Truthfully, Utrecht is slowly morphing into its own Amsterdam- in terms of housing and cost of living. It has become really popular in the last decade. Teleport rates Utrecht as the second most expensive city in the Netherlands. However, if you are efficient with your money you can live comfortably here. Also,
If you seek to avoid bigger cities then Haarlem may be the choice for you. It’s a cute and quiet town nestled close to the ocean. You’re only a short biking distance to the beach, sand dunes, and cute seaside resorts. There is a historic city center and many shops, charming cafes, museums, canals and, restaurants. Some call it the smaller version of Amsterdam but less expensive.
Many of the foreigners who relocate here prefer Haarlem as a better alternative to Amsterdam. It’s quieter, less crowded, and not as costly. Rent for a one-bedroom apartment can cost you anywhere from €1,200-1600 euros. This depends if you want to live inside or outside the city center. In terms of transportation, it’s centrally located to the Randstad area. From Haarlem Central Station you can be in Amsterdam in 20 minutes which is not bad at all.
Located in the province of Limburg, Maastricht is a beautiful historical city that has a distinct vibe, from the rest of the Netherlands. Some say that it resembles or feels a bit like France with its charming streets and buildings. Geographically, this makes sense being so close to Belgium (and Germany). And being so far South is what I think makes Massricht one of the underrated cities to live in from the other candidates on this list.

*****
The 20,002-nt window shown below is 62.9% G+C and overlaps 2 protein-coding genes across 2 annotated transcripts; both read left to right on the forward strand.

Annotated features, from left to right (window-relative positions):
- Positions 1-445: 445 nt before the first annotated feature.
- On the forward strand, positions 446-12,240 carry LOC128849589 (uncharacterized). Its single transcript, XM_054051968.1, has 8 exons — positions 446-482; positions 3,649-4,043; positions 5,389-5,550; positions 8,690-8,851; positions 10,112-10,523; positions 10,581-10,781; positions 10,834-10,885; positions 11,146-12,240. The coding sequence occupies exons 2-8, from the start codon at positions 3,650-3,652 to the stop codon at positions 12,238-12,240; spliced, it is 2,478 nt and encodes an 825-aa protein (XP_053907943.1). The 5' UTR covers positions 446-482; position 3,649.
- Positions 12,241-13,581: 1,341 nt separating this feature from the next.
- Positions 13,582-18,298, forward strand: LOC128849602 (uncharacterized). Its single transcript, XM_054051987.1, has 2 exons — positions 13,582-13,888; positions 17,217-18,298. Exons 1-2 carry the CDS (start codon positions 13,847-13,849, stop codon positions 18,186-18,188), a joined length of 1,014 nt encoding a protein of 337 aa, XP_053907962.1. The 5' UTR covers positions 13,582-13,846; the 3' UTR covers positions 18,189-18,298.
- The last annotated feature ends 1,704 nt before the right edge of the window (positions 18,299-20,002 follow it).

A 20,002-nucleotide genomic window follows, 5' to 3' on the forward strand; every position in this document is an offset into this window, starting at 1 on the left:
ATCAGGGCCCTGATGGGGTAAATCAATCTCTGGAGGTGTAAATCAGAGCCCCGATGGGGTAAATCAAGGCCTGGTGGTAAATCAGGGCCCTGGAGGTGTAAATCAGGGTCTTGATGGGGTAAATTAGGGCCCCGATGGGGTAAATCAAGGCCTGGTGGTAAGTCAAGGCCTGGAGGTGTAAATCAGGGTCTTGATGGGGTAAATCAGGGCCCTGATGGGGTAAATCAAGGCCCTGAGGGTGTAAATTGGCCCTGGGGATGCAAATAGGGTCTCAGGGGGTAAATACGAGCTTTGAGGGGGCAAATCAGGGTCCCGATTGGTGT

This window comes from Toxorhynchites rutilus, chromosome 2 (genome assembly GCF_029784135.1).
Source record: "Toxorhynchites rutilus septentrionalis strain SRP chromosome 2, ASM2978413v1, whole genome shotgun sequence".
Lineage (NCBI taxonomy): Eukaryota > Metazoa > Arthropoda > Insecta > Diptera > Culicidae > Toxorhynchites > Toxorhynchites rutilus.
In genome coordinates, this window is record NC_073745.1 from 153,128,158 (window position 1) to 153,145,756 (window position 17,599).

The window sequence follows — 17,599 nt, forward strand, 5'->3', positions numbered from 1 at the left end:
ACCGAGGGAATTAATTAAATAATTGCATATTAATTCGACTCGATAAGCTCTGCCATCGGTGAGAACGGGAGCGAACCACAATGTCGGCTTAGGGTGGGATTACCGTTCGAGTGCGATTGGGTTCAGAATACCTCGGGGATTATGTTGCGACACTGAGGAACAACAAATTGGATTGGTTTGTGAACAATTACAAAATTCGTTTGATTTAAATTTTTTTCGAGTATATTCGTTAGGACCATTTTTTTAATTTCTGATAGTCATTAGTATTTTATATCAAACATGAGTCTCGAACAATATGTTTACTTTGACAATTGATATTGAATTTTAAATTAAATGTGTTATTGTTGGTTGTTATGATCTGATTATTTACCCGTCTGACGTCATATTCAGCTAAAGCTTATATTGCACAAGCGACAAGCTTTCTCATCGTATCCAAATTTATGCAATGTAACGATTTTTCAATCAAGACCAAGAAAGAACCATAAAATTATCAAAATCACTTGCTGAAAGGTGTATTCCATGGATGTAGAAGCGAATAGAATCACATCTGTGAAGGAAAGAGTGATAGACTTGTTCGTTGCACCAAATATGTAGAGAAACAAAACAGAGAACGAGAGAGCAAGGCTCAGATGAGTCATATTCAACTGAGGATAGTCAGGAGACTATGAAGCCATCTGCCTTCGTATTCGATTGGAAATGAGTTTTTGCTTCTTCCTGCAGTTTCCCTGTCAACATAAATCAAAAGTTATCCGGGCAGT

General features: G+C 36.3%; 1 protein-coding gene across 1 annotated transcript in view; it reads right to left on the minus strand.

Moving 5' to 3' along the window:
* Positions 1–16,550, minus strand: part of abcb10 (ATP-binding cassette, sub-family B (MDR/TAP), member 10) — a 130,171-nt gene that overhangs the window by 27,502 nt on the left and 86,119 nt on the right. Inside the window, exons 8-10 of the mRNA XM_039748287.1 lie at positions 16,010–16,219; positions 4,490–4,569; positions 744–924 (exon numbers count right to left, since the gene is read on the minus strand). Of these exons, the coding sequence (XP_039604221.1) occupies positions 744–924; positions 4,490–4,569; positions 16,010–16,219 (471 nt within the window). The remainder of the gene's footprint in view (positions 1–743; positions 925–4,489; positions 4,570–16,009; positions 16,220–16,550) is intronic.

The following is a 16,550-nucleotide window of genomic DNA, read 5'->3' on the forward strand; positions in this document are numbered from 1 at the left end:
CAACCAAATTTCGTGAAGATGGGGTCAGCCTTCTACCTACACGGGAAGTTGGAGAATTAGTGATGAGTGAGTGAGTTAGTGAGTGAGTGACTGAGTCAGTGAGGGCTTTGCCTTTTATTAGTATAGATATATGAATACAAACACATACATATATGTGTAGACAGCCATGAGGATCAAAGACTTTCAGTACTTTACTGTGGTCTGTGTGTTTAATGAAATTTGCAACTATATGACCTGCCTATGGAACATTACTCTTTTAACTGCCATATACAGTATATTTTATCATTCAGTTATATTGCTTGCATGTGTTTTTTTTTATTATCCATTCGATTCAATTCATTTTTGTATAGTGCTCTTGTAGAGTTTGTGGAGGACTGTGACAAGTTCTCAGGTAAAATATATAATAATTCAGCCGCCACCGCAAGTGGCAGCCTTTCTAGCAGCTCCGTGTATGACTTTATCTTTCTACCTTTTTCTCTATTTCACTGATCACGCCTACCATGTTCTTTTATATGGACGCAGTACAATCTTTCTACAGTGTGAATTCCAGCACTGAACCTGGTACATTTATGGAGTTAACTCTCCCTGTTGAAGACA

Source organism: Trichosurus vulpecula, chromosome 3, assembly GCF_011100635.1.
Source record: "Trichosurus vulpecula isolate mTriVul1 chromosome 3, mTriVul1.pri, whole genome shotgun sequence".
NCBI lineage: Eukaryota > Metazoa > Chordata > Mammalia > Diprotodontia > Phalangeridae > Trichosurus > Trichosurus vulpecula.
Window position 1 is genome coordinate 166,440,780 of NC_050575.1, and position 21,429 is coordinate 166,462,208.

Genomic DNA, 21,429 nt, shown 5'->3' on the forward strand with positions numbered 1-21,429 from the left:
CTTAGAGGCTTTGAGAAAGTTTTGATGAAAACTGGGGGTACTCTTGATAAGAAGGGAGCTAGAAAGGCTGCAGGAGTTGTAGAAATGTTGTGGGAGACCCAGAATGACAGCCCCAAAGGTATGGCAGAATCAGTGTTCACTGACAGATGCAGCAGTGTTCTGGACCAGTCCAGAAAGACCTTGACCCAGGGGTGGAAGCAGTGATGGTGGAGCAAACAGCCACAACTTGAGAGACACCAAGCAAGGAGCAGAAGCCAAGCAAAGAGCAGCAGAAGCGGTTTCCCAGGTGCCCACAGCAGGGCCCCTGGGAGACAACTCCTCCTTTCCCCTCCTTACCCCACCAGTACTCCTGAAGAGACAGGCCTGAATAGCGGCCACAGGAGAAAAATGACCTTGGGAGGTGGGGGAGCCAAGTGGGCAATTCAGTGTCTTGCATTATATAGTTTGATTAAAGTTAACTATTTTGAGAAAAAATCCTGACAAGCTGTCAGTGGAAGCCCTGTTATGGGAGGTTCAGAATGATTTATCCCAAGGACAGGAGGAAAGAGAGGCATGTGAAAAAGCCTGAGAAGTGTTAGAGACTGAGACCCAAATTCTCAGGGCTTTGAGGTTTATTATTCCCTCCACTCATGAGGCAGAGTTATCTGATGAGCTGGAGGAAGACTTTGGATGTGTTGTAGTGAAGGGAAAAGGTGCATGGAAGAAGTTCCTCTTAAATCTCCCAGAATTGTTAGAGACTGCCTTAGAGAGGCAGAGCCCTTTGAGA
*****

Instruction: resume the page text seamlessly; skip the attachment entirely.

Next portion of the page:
Sharing a house in Maastricht is significantly lower than in other Dutch cities. And this may be in part to the university and 10% of the population being students. Living in a shared house can cost somewhere around €300-600 euros depending on the neighborhood.
If you want a house with a garden then you should consider housing outside the city center. The Southside of Maastricht in St. Pietersberg is lovely but also quite expensive and ‘posh’.
I hope you were able to get better insight and information on some of the top places to live in the Netherlands. If you’re interested in another destination check out the best destinations to live in Europe.